We are delighted to join the Nonfiction Picture Book meme 2018 hosted by Alyson Beecher @ Kid Lit Frenzy. We would also be linking our nonfiction choices with our reading themes throughout the year, when we can.
While not technically a murder/crime story, I honestly feel that war, particularly genocide, is criminal. In that respect, this redemptive story of hope and deliverance can still fit our current reading theme.
Written by Rebecca Upjohn Illustrated by Renné Benoit
Published by Second Story Press (2012)
ISBN-10: 1926920759 (ISBN13: 9781926920757)
Literary Award: OLA Forest of Reading Silver Birch Award for Express (2014)
Borrowed from the Jurong West Public Library. Book photos taken by me.
This story is based on the real life narrative of Anton Suchinski, a Polish man who was known as the Village Fool in their sleepy little village. He was mocked for his strange ways (he was a vegetarian and respected all forms of life), and was told to steer clear of the Jewish family he was particularly close to. War is coming – and all the Jews are being rounded up, particularly young boys like Milek and Munio who had to dress up in girls’ clothes to disguise themselves.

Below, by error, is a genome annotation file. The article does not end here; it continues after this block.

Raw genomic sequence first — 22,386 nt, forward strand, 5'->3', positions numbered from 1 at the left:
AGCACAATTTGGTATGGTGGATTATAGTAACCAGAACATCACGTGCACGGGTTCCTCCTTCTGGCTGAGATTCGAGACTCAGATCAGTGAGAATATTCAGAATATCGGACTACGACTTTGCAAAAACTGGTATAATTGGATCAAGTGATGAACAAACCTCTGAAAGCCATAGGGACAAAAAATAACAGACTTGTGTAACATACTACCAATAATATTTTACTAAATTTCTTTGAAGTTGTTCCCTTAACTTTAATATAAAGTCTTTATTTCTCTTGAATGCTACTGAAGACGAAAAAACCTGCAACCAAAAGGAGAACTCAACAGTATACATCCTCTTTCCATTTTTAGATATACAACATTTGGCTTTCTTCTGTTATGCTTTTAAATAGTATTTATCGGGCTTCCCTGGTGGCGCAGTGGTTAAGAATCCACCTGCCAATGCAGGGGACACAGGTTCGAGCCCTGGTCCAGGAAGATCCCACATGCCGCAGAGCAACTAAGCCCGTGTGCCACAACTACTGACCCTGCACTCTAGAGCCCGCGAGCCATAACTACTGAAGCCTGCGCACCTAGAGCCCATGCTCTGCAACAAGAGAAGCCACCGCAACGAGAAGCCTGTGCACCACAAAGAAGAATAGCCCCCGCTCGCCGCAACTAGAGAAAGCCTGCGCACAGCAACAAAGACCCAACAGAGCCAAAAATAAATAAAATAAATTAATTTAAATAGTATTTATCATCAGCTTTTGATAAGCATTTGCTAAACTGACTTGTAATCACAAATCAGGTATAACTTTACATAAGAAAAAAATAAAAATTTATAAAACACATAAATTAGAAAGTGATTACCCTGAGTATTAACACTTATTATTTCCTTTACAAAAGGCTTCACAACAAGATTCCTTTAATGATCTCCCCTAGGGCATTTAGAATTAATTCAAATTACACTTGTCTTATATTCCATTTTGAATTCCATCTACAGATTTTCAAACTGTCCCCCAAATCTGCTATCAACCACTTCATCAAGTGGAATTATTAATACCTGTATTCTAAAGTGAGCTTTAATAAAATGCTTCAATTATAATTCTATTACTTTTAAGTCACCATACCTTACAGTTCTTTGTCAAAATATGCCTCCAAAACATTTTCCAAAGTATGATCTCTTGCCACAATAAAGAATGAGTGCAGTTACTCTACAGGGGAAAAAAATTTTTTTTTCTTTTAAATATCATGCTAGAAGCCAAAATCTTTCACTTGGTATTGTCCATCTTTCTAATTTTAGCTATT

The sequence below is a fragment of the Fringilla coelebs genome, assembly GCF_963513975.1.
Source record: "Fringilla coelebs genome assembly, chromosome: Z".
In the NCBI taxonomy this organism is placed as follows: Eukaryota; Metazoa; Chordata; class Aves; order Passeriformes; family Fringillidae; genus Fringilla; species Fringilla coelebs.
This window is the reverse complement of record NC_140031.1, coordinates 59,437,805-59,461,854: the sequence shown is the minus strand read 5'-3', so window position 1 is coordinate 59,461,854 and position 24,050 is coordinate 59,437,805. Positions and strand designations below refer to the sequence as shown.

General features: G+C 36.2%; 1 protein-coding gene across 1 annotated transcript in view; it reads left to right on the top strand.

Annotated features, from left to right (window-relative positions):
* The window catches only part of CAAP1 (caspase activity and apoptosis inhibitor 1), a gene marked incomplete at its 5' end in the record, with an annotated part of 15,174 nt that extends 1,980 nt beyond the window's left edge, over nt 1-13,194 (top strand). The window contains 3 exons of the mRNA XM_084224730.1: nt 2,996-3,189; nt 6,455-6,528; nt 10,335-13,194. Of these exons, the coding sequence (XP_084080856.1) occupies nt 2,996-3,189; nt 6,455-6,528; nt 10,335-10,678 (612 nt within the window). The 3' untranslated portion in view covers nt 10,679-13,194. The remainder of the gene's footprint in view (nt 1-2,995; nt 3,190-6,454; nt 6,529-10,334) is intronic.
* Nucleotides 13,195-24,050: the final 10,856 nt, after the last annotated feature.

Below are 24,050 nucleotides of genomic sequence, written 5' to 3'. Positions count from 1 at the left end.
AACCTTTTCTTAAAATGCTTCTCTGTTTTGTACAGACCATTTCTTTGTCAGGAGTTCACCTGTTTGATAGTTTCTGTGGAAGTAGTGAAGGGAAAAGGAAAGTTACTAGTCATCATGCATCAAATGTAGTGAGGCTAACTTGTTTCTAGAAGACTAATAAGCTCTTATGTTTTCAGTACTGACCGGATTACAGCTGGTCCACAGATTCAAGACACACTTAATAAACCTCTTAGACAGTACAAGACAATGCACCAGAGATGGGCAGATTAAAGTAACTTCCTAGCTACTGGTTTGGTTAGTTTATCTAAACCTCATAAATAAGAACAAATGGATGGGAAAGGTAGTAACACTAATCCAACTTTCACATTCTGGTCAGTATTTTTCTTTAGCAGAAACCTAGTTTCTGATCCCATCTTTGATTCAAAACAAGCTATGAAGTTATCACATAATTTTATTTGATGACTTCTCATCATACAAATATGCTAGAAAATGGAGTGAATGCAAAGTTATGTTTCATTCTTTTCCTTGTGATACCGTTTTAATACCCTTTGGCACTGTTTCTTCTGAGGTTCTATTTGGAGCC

Yet the Village Fool, who had never been taken seriously by the townsfolk, had taken it upon himself to hide Milek and Munio’s family in a makeshift tunnel he dug up.
While definitely longer than the usual picturebooks, I suppose it cannot be helped as the author tried to condense such a harrowing episode in history to highlight moments of kindness and generosity.
I especially appreciated the Authors’ Note found at the end of the narrative complete with actual photographs of Anton and the Jewish family he saved from the Nazis. This can be paired with the following picturebooks:
#LitWorld2018GB Update: Poland